And North Korea, an issue on which there had been some common ground between the two powers — at least when it came to the latest round of United Nations sanctions — is likely to become a greater source of irritation, as China loses an incentive to be tougher on the regime.

In announcing the new missile system, which has been under discussion for several years, the top commander of the American military in South Korea, Gen. Vincent K. Brooks, said on Friday that it was needed to protect South Korea from the North’s nuclear weapons.

But Chinese officials have repeatedly said that they do not believe the North Korean threat is the true reason for the American-initiated deployment. Rather, they say, the purpose of the Thaad system, which detects and intercepts incoming missiles at high altitudes, is to track missiles launched from China.

Now that the system’s implementation has been confirmed, China will almost certainly consider developing more advanced missiles as a countermeasure, said Cheng Xiaohe, an associate professor at Renmin University in Beijing and a North Korea expert.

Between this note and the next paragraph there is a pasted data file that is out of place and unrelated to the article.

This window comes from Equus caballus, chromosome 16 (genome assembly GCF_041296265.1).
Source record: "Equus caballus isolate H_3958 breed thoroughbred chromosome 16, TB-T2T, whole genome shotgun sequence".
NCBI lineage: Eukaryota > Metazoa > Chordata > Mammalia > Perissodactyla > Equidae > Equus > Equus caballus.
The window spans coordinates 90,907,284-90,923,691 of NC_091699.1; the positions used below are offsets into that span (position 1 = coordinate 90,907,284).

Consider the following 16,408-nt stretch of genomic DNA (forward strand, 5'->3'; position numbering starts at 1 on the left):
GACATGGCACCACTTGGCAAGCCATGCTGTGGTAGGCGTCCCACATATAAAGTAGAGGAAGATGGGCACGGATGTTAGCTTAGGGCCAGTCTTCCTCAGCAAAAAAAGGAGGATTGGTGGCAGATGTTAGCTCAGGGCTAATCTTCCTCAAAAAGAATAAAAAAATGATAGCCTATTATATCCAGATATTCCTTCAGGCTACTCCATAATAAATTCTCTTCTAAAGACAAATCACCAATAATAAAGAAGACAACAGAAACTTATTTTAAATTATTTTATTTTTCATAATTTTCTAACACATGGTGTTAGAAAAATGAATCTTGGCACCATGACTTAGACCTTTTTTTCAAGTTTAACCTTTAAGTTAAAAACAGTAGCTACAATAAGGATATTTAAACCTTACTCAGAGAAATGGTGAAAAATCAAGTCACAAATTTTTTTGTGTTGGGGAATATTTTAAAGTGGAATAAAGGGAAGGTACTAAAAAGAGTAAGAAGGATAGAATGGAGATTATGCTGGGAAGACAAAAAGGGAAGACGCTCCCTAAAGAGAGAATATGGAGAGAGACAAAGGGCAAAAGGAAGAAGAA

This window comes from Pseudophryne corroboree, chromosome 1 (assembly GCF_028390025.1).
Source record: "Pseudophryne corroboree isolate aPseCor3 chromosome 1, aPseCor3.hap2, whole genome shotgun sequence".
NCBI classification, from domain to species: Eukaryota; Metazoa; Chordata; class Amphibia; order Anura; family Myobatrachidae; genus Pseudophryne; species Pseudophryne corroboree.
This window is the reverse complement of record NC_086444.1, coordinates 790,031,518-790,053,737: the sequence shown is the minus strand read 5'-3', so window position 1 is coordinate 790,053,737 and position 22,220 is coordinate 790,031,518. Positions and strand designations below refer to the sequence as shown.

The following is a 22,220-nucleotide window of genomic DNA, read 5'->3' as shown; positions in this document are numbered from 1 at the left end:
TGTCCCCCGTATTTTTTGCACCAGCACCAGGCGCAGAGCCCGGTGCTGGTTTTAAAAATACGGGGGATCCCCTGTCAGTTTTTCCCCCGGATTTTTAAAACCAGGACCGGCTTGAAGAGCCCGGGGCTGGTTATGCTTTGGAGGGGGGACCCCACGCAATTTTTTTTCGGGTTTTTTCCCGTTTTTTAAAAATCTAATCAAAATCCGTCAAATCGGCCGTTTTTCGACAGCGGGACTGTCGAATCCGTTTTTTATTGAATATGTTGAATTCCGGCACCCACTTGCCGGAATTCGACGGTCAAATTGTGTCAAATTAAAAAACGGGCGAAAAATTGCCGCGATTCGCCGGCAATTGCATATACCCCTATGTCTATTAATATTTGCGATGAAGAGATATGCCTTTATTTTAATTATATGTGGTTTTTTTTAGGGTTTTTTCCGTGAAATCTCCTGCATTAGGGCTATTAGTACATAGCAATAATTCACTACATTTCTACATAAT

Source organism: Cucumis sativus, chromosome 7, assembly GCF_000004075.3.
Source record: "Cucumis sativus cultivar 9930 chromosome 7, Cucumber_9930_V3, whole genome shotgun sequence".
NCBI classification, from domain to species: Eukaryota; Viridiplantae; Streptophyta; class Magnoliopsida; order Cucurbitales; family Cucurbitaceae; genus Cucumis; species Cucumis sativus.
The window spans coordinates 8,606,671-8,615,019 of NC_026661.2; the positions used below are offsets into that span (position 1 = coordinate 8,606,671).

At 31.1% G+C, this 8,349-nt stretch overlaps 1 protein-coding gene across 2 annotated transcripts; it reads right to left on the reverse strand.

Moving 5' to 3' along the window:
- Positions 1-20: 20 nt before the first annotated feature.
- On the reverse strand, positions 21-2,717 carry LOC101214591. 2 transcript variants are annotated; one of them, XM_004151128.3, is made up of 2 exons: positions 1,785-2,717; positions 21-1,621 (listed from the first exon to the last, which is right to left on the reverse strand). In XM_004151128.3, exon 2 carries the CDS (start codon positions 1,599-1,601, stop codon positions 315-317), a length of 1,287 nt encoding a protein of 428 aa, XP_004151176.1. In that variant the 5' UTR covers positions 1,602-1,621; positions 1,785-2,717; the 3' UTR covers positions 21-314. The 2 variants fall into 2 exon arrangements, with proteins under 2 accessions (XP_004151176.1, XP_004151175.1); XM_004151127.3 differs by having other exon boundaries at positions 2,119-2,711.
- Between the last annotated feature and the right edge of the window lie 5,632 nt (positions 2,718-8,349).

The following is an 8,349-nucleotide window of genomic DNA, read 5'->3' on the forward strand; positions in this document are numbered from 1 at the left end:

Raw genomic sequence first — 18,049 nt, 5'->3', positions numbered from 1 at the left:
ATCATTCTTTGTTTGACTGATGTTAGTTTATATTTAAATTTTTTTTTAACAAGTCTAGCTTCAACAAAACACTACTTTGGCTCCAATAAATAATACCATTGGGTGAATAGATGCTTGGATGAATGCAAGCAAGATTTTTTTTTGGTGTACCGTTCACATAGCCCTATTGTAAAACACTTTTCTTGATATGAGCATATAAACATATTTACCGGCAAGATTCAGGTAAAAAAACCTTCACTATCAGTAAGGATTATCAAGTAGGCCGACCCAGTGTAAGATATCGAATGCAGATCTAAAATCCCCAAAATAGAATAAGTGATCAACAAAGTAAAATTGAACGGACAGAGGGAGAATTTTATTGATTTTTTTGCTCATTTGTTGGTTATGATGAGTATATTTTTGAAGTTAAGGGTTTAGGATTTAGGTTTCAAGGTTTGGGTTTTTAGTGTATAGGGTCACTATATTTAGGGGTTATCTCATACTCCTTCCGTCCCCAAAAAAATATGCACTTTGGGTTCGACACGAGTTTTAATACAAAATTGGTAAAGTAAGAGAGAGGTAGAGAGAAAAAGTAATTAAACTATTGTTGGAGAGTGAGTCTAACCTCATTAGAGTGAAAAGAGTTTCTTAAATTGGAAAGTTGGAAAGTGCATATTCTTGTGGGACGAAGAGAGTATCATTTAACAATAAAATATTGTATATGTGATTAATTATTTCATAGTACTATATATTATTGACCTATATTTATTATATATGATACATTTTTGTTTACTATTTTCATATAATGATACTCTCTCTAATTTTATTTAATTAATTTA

A Terminal High-Altitude Area Defense interceptor being launched from Wake Island, in the western Pacific, in 2015.

“A way to deal with Thaad — a shield — is to sharpen your spear,” Mr. Cheng said.

The possibility of the Thaad deployment has bedeviled relations between Washington and Beijing for more than a year. The Chinese renewed their objections at the recent Strategic and Economic Dialogue in Beijing, a meeting of American and Chinese senior officials that was attended by Secretary of State John Kerry.